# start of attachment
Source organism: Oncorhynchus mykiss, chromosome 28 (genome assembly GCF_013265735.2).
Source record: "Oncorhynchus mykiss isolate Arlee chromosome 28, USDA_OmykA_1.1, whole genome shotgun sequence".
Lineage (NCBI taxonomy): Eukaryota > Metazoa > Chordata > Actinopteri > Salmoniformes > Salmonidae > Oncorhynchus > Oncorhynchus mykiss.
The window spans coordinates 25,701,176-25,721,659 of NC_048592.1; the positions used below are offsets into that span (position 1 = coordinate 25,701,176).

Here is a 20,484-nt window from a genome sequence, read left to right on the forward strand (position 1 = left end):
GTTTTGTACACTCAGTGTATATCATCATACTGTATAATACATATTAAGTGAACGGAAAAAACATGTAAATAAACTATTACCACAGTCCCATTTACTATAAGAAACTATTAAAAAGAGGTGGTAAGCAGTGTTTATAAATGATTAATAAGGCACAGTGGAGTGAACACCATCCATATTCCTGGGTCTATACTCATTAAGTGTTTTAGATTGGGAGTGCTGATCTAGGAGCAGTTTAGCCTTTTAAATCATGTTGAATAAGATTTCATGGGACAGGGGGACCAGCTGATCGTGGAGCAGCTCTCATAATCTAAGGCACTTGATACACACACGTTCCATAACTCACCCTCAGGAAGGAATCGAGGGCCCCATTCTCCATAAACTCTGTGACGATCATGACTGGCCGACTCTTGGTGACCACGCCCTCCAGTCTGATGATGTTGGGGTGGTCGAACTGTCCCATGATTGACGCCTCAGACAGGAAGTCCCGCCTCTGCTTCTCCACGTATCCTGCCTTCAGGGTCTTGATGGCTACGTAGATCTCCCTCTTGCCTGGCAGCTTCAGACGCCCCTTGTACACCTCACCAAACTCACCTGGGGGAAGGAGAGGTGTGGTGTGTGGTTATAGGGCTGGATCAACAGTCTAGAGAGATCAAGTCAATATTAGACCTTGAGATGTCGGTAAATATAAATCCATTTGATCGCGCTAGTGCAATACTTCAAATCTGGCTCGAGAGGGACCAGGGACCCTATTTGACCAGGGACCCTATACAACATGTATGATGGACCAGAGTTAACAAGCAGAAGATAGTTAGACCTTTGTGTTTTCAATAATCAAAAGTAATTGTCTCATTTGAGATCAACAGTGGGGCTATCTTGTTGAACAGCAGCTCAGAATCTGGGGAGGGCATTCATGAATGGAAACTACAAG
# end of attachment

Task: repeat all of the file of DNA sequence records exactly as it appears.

Source organism: Oncorhynchus mykiss, chromosome 28 (genome assembly GCF_013265735.2).
Source record: "Oncorhynchus mykiss isolate Arlee chromosome 28, USDA_OmykA_1.1, whole genome shotgun sequence".
Lineage (NCBI taxonomy): Eukaryota > Metazoa > Chordata > Actinopteri > Salmoniformes > Salmonidae > Oncorhynchus > Oncorhynchus mykiss.
The window spans coordinates 25,701,176-25,721,659 of NC_048592.1; the positions used below are offsets into that span (position 1 = coordinate 25,701,176).

Here is a 20,484-nt window from a genome sequence, read left to right on the forward strand (position 1 = left end):
GTTTTGTACACTCAGTGTATATCATCATACTGTATAATACATATTAAGTGAACGGAAAAAACATGTAAATAAACTATTACCACAGTCCCATTTACTATAAGAAACTATTAAAAAGAGGTGGTAAGCAGTGTTTATAAATGATTAATAAGGCACAGTGGAGTGAACACCATCCATATTCCTGGGTCTATACTCATTAAGTGTTTTAGATTGGGAGTGCTGATCTAGGAGCAGTTTAGCCTTTTAAATCATGTTGAATAAGATTTCATGGGACAGGGGGACCAGCTGATCGTGGAGCAGCTCTCATAATCTAAGGCACTTGATACACACACGTTCCATAACTCACCCTCAGGAAGGAATCGAGGGCCCCATTCTCCATAAACTCTGTGACGATCATGACTGGCCGACTCTTGGTGACCACGCCCTCCAGTCTGATGATGTTGGGGTGGTCGAACTGTCCCATGATTGACGCCTCAGACAGGAAGTCCCGCCTCTGCTTCTCCACGTATCCTGCCTTCAGGGTCTTGATGGCTACGTAGATCTCCCTCTTGCCTGGCAGCTTCAGACGCCCCTTGTACACCTCACCAAACTCACCTGGGGGAAGGAGAGGTGTGGTGTGTGGTTATAGGGCTGGATCAACAGTCTAGAGAGATCAAGTCAATATTAGACCTTGAGATGTCGGTAAATATAAATCCATTTGATCGCGCTAGTGCAATACTTCAAATCTGGCTCGAGAGGGACCAGGGACCCTATTTGACCAGGGACCCTATACAACATGTATGATGGACCAGAGTTAACAAGCAGAAGATAGTTAGACCTTTGTGTTTTCAATAATCAAAAGTAATTGTCTCATTTGAGATCAACAGTGGGGCTATCTTGTTGAACAGCAGCTCAGAATCTGGGGAGGGCATTCATGAATGGAAACTACAAG